How you can ensure you are performing the necessary security assessments and evaluations while keeping your onboarding process as flexible and agile as possible.
Back in May this year, President Trump issued an executive order banning US energy sector entities from acquiring electric equipment from foreign adversaries, citing potential cybersecurity threats.
Two months later, the Energy Department’s Office of Electricity wants to know what measures the sector has employed to safeguard its supply chain from cyber attacks, reports Nextgov. In particular, a request for information from Energy “asks whether energy sector asset owners and/or vendors identify, evaluate, and/or mitigate foreign ownership control or influence in the context of adversaries potentially accessing company and utility data, product development, and source code…”
This renewed pressure from the government speaks to a wider issue facing energy companies — increased scrutiny and accountability for the vendors they work with and the overall security of their supply chains.
Below are several best practices the energy sector can employ to mitigate third-party cyber risk.
Assess and continuously monitor each vendor’s security posture
While there’s certainly a renewed focus on vendor risk management, supply chains have been a source of cybersecurity concern among regulators for quite some time. In 2018, a major utility was fined $2.7 million for an inadvertent third-party breach, while that same year a cyber attack on a petrochemical company nearly destroyed a Saudi Arabian chemical plant.
In order to mitigate third-party cyber risk, utilities need an effective means to understand and assess the security posture of their vendors. One way to gain this context and visibility is through the use of security ratings, a data-driven, dynamic measurement of an organization’s cybersecurity performance.
This standardized, easily understandable KPI can be used by utilities companies across the lifecycle of their vendor relationships. During the onboarding and vendor selection phases, security ratings allow busy security professionals to quickly assess potential vendors and partners for cyber risk — replacing time-consuming and unscalable point-in-time security assessments. Once the contract is signed, security teams can then continuously monitor the security performance of each vendor in their portfolio. If and when a partner’s security posture drops below an agreed-upon threshold, security leaders can receive an alert and then work collaboratively with the supplier to remediate the issue.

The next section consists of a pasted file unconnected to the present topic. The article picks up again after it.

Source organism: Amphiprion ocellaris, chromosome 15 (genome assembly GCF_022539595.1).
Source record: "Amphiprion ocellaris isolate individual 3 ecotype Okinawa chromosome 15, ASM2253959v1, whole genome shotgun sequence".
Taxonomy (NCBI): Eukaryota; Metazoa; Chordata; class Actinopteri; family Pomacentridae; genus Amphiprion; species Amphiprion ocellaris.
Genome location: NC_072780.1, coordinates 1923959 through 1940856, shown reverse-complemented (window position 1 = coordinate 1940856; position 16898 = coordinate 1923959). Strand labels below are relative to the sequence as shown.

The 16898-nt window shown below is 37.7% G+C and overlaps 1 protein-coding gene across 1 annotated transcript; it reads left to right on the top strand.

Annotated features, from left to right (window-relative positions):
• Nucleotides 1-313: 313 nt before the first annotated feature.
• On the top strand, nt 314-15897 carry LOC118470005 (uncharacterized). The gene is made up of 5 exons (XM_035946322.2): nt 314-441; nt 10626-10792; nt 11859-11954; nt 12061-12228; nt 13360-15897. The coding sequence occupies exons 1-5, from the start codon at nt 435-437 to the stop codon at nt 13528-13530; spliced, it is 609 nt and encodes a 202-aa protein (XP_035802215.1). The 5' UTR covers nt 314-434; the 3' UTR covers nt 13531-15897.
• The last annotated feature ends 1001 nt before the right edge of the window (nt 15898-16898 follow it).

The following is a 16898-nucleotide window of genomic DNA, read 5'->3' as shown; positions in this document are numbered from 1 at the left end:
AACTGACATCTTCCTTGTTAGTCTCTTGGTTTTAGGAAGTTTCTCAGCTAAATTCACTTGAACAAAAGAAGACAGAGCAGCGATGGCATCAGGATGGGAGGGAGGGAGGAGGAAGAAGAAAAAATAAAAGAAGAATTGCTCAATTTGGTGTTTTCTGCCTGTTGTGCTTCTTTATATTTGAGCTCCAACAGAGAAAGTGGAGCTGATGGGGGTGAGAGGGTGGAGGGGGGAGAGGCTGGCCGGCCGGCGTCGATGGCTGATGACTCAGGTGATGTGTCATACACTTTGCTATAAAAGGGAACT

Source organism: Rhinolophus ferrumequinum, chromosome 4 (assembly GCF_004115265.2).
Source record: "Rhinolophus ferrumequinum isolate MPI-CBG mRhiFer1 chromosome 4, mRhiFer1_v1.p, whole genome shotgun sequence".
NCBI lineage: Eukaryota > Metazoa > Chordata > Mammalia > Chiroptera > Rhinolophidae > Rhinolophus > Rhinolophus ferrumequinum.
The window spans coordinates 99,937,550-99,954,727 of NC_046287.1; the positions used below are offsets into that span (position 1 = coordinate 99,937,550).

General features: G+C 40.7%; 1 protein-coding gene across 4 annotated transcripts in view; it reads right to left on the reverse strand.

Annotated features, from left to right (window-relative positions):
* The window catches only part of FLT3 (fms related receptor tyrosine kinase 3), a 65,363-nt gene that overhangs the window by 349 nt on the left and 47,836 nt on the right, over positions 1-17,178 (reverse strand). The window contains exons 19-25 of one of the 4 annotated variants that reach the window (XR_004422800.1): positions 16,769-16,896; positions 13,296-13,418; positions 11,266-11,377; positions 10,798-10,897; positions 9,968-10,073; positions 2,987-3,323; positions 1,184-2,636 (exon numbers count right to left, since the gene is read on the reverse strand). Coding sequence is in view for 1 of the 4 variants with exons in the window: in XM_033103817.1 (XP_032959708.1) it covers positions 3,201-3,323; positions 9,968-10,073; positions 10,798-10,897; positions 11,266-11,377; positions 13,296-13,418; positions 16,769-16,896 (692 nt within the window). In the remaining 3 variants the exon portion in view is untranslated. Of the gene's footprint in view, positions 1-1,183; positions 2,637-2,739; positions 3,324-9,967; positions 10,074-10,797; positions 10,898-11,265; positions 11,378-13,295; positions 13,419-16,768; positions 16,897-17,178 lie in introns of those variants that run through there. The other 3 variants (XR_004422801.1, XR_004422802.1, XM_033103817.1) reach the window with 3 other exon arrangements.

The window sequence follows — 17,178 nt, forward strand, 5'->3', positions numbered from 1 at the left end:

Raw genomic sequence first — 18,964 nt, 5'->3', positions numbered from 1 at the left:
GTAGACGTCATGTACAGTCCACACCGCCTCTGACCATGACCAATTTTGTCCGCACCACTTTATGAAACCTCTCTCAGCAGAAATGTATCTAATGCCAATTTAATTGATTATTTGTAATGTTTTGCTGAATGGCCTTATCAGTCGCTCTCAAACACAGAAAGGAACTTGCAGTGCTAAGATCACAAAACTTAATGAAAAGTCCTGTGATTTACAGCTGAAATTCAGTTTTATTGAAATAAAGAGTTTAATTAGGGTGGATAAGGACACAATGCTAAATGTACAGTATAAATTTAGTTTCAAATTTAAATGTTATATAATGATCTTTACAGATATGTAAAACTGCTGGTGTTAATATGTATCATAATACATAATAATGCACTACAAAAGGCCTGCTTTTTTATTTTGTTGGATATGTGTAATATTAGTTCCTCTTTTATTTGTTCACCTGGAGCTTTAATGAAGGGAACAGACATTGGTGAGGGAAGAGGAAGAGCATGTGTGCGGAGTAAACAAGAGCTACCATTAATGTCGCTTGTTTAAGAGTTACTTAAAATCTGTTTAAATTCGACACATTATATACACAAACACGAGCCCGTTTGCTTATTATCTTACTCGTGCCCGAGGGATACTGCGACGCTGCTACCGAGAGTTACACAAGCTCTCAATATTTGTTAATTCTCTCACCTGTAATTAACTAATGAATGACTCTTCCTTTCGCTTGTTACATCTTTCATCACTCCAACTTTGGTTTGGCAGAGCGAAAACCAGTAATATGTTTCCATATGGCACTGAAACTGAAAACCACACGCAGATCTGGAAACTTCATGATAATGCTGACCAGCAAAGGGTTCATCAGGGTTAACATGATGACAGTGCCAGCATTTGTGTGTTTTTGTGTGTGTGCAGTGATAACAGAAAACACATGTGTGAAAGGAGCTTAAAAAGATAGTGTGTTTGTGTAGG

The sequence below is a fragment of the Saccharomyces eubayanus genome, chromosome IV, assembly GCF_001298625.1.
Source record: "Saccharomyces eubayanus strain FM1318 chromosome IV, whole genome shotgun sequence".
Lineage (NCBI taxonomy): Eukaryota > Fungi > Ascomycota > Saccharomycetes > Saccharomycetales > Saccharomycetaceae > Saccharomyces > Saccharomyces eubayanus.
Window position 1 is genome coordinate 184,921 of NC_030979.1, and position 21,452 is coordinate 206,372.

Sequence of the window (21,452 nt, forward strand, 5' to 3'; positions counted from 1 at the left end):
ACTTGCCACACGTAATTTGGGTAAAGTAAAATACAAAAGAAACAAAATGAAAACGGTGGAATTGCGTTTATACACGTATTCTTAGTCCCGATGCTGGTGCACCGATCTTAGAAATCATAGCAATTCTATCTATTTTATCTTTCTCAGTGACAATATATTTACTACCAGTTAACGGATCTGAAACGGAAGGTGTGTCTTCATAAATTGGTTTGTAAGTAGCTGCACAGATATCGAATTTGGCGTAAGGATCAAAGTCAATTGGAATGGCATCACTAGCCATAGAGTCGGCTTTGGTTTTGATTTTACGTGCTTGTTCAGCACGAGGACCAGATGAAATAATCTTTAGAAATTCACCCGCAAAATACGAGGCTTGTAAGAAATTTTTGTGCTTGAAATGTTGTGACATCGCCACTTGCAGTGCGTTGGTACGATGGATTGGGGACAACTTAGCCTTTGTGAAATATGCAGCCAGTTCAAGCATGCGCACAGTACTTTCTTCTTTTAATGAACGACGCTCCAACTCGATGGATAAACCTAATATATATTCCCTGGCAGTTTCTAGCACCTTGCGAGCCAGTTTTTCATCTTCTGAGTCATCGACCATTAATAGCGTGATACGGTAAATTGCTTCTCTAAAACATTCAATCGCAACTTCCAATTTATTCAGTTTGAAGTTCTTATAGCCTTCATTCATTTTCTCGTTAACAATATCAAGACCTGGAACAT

Gain visibility into the hidden risk lurking on procured vendor technology
As the utility sector continues to go through digital transformation and its systems become ever-more interconnected, cyber risk increases. However, a survey by Siemens and the Ponemon Institute finds that the global energy industry isn’t well-positioned to meet this growing threat of cyber attacks. Of those surveyed, 56% reported at least one shutdown or operation data loss per year and 25% were impacted by mega attacks, often associated with nation-state actors.
In this ever-evolving threat environment, it’s imperative that security leaders do all they can to ensure that the hardware or software they procure from vendors doesn’t expose their companies and networks to unwanted cyber risk.
An important step in this process is gaining visibility into the inventory of critical assets that comprise their vendors’ digital ecosystems — on-premise, but also across geographies, subsidiaries, remote locations, and the cloud — so that these assets can be secured. Managers also need insight into the level of cyber risk associated with each asset. Too often, undetected malware, unknown vulnerabilities, unsecured access points, misconfigured systems, and unpatched software (a leading cause of breaches) can open the doors to an attack.
The strategies outlined in this post — empowered by BitSight solutions such as BitSight for Third-Party Risk Management and BitSight for Security Performance Management — can help security professionals better understand where cyber risk resides across their internal and vendor ecosystems, and effectively establish ownership and accountability for remediating these issues.
Impactful and targeted risk reduction
Of course, these risk-reduction measures should not be a one-time endeavor. Since the cybersecurity environment is never static and new threats are evolving every day, utilities companies must continuously monitor their vendors’ security postures — as well as their own — over time in order to understand and manage cyber risk across their ecosystem.
With these insights, utilities can develop proactive remediation strategies in which they prioritize the areas of highest exposure and disproportionate risk — empowering them to focus their limited security resources to achieve the greatest impact.